Greg Kopp, a scientist at the University of Colorado, Boulder, laboratory that developed the TIM instrument, said he's also "very worried about maintaining the existing 32-year [solar energy] record with the required good stability and accuracy needed for climate science."
Experts said NASA has at least three options to avert a potential data gap. Kopp said the agency could assemble spare parts for a new version of TIM and fly a replacement instrument on a satellite already under construction. That could be done in less than two years if NASA can identify a probe to host the TIM replacement.
Meanwhile, Erik Richard, another scientist at the same University of Colorado lab, said NASA could opt to accelerate its planned launch of the instrument designed to replace Glory's TIM. Richard said his lab will finish building that instrument by the end of 2012, although it's not expected to be sent into space until 2015. "Since it's early with the Glory failure, there may be a lot of shuffling," he said.
In the meantime, Richard and his colleagues submitted paperwork Friday to extend the operational life of the SORCE satellite from 2012 to 2014. With Glory gone, Richard said NASA may opt to shut down SORCE's instruments except for its solar energy-measuring TIM.
That could keep the SORCE instrument running and achieve enough overlap with data from a new European solar energy-measuring satellite, PICARD, to ward off a data gap. It's not a sure thing. The French team in charge of PICARD, which launched in June 2010, still hasn't released data from the satellite's solar energy monitor. As for SORCE, "another two years is an optimistic plan," Richard said. "As with all of these older satellites, you never know what will crop up."
Aerosol puzzle continues
Glory was also carrying an instrument to measure how tiny particles called aerosols influence Earth's climate.
Different types of aerosols behave differently in the atmosphere. Some reflect sunlight, cooling the climate, while others absorb heat from the sun, warming the climate. Aerosols also affect the climate indirectly, by influencing the behavior of clouds and patterns of precipitation.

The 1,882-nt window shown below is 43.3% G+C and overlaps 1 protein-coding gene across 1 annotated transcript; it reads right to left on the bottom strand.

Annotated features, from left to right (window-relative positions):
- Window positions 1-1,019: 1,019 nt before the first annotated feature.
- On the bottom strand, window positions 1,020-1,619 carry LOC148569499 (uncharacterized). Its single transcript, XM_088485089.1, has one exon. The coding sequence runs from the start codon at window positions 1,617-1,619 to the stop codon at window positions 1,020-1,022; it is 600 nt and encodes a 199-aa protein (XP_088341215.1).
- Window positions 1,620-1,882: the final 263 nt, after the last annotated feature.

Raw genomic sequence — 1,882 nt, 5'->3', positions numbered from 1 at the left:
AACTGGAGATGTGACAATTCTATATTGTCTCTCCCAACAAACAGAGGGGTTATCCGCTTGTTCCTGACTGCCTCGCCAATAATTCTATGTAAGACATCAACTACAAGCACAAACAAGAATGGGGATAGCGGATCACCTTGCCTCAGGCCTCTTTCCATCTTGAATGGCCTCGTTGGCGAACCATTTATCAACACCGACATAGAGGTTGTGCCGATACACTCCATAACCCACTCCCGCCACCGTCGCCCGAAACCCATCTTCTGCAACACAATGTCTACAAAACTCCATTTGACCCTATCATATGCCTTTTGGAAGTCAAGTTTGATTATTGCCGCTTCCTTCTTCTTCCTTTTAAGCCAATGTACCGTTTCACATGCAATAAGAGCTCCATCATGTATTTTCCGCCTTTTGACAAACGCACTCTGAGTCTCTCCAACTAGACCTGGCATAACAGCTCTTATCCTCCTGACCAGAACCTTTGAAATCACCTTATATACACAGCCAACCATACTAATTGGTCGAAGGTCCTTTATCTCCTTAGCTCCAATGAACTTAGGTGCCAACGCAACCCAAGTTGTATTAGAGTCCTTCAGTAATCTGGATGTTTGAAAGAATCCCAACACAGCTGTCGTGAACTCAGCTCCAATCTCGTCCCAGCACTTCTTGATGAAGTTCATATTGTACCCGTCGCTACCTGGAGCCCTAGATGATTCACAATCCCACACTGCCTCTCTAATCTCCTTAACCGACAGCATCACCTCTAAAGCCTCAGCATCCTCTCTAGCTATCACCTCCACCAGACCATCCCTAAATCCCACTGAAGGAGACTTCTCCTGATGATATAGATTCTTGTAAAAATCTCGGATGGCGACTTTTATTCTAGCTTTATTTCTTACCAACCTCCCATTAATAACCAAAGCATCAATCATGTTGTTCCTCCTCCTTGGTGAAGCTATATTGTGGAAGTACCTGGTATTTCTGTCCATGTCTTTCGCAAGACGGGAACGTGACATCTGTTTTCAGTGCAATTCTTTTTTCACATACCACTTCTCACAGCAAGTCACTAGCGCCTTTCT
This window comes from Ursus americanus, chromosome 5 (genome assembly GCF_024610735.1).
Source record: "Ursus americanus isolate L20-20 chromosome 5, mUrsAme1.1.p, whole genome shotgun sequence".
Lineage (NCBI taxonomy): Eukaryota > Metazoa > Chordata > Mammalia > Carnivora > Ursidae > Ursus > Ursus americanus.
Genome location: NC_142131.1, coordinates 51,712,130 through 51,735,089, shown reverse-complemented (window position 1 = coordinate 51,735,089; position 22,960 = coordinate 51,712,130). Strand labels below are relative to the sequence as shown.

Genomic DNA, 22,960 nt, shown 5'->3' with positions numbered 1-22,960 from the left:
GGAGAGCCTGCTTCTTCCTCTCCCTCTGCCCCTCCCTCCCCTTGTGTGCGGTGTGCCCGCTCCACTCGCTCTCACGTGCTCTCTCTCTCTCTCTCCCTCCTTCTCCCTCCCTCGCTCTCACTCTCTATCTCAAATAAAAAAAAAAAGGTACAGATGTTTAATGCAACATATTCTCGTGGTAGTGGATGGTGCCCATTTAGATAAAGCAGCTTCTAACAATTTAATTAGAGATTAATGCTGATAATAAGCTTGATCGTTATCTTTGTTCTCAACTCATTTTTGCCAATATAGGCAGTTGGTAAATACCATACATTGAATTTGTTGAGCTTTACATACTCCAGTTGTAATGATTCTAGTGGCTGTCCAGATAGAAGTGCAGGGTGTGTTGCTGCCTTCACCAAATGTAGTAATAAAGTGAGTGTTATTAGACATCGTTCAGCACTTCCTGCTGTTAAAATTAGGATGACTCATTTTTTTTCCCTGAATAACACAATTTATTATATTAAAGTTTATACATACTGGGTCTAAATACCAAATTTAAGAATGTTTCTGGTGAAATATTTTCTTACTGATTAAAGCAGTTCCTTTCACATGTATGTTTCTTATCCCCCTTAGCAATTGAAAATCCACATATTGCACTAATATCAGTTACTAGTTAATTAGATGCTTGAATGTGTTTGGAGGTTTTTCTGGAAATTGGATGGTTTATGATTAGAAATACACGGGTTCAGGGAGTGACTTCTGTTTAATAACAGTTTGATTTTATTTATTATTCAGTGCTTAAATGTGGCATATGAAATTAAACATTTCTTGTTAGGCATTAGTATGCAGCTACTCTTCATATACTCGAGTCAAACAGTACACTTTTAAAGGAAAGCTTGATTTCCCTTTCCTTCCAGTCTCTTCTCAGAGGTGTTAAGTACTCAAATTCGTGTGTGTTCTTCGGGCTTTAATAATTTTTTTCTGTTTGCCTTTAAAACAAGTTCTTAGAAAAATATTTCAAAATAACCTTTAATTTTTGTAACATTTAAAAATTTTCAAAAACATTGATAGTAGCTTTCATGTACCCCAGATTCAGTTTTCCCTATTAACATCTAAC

Glory's Aerosol Polarimetry Sensor would have allowed researchers to distinguish between the types and amounts of different aerosols in the atmosphere, something existing instruments can't do. That's crucial because scientists believe that aerosols exert an influence on the climate roughly equal to that of greenhouse gases, but that estimate carries a large margin of error -- "at least a factor of two, if not more," said V. Ramanathan of the Scripps Institution of Oceanography.
Ramanathan said the loss of Glory's APS would affect his ongoing work to determine the climate impact of one type of aerosol, black carbon, which is produced by burning fossil fuels and biofuels like wood and dung.
Tiny particles of black carbon are potent, though short-lived, warmers. They absorb heat from sunlight, warming surrounding air and, when they fall from the atmosphere onto ice or snow, hastening melting. With policymakers increasingly interested in cutting black carbon to help limit the severity of climate change, "the Glory instrument was going to really take us to the next stage in settling the debate, and quantifying it better," Ramanathan said.
The scientist said he had also planned on using data from Glory in an experiment next fall that is designed to examine how deposits of dust are affecting the annual spring snowmelt in the Colorado Rockies.
Recent field research by Tom Painter, a snow hydrologist at NASA's Jet Propulsion Laboratory, suggests that dust produced by poor agricultural practices is causing the snowpack that feeds the Colorado River to melt earlier and reduces the amount of water that reaches the river.
Ramanathan and Painter had planned to fly three unmanned aerial vehicles equipped with aerosol-monitoring sensors over a 4-square-mile area of the Rockies next fall. By comparing the data collected by the UAVs with data from Glory's aerosol sensor, the scientists believed they'd be able to extend their analysis to cover the entire Rockies.